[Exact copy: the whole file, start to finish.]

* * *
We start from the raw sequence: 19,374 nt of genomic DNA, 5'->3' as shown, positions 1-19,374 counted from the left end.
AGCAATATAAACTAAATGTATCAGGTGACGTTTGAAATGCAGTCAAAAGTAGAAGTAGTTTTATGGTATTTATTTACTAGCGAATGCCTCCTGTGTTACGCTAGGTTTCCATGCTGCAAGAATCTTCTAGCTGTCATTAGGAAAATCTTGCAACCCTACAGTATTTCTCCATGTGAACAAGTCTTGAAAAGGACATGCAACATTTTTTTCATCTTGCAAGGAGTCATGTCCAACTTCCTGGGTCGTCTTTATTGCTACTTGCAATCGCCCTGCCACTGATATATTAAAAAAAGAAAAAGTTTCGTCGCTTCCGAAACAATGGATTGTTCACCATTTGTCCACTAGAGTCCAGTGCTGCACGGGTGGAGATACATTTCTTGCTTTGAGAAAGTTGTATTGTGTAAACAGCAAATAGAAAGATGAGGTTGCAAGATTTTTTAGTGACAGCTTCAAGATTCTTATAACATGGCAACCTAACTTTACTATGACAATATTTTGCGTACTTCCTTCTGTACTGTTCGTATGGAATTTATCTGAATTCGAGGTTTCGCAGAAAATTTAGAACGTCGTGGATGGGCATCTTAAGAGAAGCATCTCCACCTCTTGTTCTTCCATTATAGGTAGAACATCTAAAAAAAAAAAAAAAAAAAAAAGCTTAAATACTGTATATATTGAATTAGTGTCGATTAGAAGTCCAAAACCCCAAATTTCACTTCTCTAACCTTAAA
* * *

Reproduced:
We start from the raw sequence: 19,374 nt of genomic DNA, 5'->3' as shown, positions 1-19,374 counted from the left end.
AGCAATATAAACTAAATGTATCAGGTGACGTTTGAAATGCAGTCAAAAGTAGAAGTAGTTTTATGGTATTTATTTACTAGCGAATGCCTCCTGTGTTACGCTAGGTTTCCATGCTGCAAGAATCTTCTAGCTGTCATTAGGAAAATCTTGCAACCCTACAGTATTTCTCCATGTGAACAAGTCTTGAAAAGGACATGCAACATTTTTTTCATCTTGCAAGGAGTCATGTCCAACTTCCTGGGTCGTCTTTATTGCTACTTGCAATCGCCCTGCCACTGATATATTAAAAAAAGAAAAAGTTTCGTCGCTTCCGAAACAATGGATTGTTCACCATTTGTCCACTAGAGTCCAGTGCTGCACGGGTGGAGATACATTTCTTGCTTTGAGAAAGTTGTATTGTGTAAACAGCAAATAGAAAGATGAGGTTGCAAGATTTTTTAGTGACAGCTTCAAGATTCTTATAACATGGCAACCTAACTTTACTATGACAATATTTTGCGTACTTCCTTCTGTACTGTTCGTATGGAATTTATCTGAATTCGAGGTTTCGCAGAAAATTTAGAACGTCGTGGATGGGCATCTTAAGAGAAGCATCTCCACCTCTTGTTCTTCCATTATAGGTAGAACATCTAAAAAAAAAAAAAAAAAAAAAAGCTTAAATACTGTATATATTGAATTAGTGTCGATTAGAAGTCCAAAACCCCAAATTTCACTTCTCTAACCTTAAA